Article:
In general, unipolar barriers can be used to implement the barrier infrared detector architecture for increasing the collection efficiency of photo-generated carriers (by deflecting them towards the collector, in the same way a back-surface field layer functions in a solar cell structure), and reducing dark current generation without inhibiting photocurrent flow. However, despite the substantial advantages they offer, unipolar barriers are not always readily attainable for the desired infrared absorber material, as the proper band offsets must exist between the absorber and the barrier, and both the absorber and barrier materials require (near) lattice matching to available substrates on which they are grown.

Another construct that is useful in building high-performance heterostructure infrared detectors is material with graded band gap. Graded-gap (or chirped) material is useful in creating a quasi-electric field for driving carriers in the desired direction, and for smoothly connecting two regions with different band gaps.

Accordingly, a need exists to develop barrier infrared detectors that incorporate the properties of the these novel superlattice absorbers, as well as their matching unipolar barriers and graded gap materials to form detectors capable of operating in 3-12 micron spectral range covering 3-5 micron and/or 8-12 micron atmospheric transmission window, at high temperature, and with high performance.

SUMMARY OF THE INVENTION

The current invention is directed to barrier infrared detectors capable of operating in and across the 3-5 micron and/or 8-12 micron atmospheric transmission window.

In one embodiment, the current invention is directed to an absorber layer for a photodetector including:

    • a substrate formed of a substrate material having a substrate lattice constant;
    • a superlattice disposed on the substrate, where the superlattice is formed from a plurality of supercell structures, themselves formed from at least InAsSb and at least a semiconductor material selected from InAs, InAsSb, InGaAs and InAsSb;
    • wherein the semiconductor materials are chosen to yield a substantially minimally strained configuration wherein the thickness of each of the layers does not exceed a critical thickness above which the layer is no longer coherently strained; and
    • wherein the energy band gap structure of the superlattice including the band gap, conduction band edge and the valence band edge of the superlattice depends on the structure of the supercell.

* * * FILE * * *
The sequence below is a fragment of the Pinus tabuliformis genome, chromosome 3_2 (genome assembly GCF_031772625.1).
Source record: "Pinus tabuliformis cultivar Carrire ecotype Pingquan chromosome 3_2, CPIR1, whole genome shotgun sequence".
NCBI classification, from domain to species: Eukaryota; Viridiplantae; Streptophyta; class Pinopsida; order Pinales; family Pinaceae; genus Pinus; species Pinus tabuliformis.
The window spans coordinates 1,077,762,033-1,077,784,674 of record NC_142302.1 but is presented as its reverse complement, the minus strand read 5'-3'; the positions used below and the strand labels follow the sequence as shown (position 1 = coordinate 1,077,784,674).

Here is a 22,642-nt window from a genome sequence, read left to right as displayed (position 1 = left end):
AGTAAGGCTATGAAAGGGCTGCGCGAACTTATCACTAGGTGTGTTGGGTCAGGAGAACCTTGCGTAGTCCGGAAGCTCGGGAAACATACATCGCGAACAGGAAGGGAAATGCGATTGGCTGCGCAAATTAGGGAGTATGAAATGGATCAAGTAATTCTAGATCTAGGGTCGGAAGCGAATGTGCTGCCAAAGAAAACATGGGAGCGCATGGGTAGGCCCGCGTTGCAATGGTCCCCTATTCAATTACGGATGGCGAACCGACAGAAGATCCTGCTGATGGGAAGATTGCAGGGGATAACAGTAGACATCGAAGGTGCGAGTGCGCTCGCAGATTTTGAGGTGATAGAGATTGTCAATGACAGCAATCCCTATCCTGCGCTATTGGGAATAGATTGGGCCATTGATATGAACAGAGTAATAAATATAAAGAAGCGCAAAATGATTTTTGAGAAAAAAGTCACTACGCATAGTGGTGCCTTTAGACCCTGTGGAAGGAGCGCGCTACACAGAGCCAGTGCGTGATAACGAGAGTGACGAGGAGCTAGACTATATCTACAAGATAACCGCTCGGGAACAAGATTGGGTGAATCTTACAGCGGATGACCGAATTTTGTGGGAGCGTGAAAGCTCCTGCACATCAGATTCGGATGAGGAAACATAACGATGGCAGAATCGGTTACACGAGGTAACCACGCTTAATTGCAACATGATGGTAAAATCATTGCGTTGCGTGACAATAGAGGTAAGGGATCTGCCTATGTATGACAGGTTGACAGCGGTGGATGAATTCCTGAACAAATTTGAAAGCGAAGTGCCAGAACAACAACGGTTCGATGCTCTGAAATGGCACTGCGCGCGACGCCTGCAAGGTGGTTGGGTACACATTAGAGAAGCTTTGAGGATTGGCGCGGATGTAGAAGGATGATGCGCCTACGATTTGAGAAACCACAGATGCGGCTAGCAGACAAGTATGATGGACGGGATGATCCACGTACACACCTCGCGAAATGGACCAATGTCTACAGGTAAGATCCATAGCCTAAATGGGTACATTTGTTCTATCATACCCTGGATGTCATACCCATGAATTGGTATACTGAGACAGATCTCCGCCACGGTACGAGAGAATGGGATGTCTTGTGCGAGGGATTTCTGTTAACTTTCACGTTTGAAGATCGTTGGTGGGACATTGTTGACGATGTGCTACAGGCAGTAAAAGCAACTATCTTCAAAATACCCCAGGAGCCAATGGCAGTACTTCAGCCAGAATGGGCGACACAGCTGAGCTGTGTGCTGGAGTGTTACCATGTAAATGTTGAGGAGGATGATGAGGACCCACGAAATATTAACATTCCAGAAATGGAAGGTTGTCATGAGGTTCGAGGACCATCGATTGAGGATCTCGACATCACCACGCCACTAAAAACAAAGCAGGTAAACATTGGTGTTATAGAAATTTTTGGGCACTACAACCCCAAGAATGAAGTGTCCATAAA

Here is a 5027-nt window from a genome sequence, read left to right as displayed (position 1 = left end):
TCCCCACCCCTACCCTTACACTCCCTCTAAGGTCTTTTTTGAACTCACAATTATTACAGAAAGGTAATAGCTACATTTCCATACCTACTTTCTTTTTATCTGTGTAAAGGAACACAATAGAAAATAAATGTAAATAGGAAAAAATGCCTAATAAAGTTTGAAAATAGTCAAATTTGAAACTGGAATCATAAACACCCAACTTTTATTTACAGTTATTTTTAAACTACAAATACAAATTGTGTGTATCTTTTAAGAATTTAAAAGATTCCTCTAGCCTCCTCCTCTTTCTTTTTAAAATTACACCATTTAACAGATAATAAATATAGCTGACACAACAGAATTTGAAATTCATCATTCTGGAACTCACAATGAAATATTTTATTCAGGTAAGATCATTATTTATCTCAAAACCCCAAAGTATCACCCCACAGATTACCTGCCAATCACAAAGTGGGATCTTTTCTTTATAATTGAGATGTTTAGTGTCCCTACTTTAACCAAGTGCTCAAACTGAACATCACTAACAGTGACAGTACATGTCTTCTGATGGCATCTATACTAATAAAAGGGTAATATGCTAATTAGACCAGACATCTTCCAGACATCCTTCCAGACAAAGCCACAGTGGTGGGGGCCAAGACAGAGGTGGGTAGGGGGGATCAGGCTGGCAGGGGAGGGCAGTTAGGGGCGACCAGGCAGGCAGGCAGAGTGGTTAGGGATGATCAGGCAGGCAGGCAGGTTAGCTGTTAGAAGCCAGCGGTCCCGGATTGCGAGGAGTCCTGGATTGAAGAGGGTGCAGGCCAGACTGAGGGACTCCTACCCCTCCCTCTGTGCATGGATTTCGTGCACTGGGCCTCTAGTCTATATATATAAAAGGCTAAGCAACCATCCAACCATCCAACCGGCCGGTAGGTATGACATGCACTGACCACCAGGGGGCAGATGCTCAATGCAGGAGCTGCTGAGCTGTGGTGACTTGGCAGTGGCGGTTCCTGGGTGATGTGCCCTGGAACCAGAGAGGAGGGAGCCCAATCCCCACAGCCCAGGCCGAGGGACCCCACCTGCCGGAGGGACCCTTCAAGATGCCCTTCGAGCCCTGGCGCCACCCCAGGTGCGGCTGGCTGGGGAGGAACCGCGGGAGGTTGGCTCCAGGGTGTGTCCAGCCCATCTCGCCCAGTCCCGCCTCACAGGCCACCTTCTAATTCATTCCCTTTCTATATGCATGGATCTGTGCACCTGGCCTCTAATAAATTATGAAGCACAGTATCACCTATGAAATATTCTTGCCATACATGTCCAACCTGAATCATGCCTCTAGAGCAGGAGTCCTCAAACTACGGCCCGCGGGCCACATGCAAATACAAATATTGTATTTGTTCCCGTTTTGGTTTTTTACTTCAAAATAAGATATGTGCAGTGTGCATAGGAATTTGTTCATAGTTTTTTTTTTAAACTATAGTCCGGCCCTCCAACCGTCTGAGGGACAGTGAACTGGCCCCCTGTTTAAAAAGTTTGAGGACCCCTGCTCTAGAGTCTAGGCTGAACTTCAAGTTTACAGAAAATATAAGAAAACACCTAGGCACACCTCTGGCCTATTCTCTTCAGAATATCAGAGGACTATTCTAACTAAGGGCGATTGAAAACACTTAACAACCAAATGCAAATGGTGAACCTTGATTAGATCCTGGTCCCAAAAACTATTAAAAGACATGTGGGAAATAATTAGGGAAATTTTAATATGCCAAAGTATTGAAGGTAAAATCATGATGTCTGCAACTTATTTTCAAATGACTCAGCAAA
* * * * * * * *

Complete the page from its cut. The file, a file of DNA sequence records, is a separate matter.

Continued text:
In another embodiment, the invention is directed to an absorber layer wherein the substrate material is GaSb. In another such embodiment the substrate is a material selected from the group consisting of Si, GaAs, InP and InAs, and further includes a metamorphic buffer layer to modify the in-plane substrate lattice constant.

In still another embodiment, the invention is directed to an absorber layer where the plurality of supercells are formed from layers of InAs and InAsSb. In such an embodiment, the energy band gap of the superlattice decreases as the period of the supercell increases.

In yet another embodiment, the invention is directed to an absorber layer where the plurality of supercells are formed from layers of InGaAs and InAsSb.

In still yet another embodiment, the invention is directed to an absorber layer where the thicknesses of each of the plurality of materials are chosen such that the average superlattice lattice constant of the superlattice is approximately equal to the substrate lattice constant.

In still yet another embodiment, the invention is directed to an absorber layer where the period of the supercells of the superlattice varies such that the absorber layer has a graded energy band gap structure.

In still yet another embodiment, the invention is directed to an absorber layer where each of the supercells comprises two or more distinct layers.

In still yet another embodiment, the invention is directed to an absorber layer where each of the plurality of supercells are formed from at least two semiconductor materials chosen such that the tensile and compressive strains counteract and balance each other to yield a minimally strained configuration in said superlattice. In such an embodiment, the superlattice may have a plurality of additional substantially minimally strained configurations determined by increasing the thicknesses of each of said layers of each of the supercells of the superlattice by a constant factor “α”.

In still yet another embodiment, the invention is directed to a method of forming an absorber layer. In one such embodiment, the method includes:

    • providing a formed of a substrate material having a substrate lattice constant;
    • depositing a superlattice onto the substrate, the superlattice formed from a plurality of supercells, formed from a plurality of layers of at least InAsSb and at least a semiconductor material selected from the group consisting of InAs, InAsSb and InGaAs;
    • wherein the combination of semiconductor materials in each layer of each supercell are chosen to yield a substantially minimally strained configuration, and wherein the thickness of each of the layers does not exceed a critical thickness beyond which the layer is no longer coherently strained; and
    • wherein the energy band gap structure of each supercell including the band gap, conduction band edge and valence band edge of the superlattice depends on the structure of the supercell.

In still yet another embodiment, the method of the invention includes a substrate material of GaSb, and the plurality of layers are formed from InAs and InAsSb.

In still yet another embodiment, the method of the invention includes a step of depositing the superlattice using a molecular beam epitaxy technique. In one such embodiment the method includes maintaining a flux of In and As continuously, and varying a flux of Sb to create the alternating layers of InAs and InAsSb.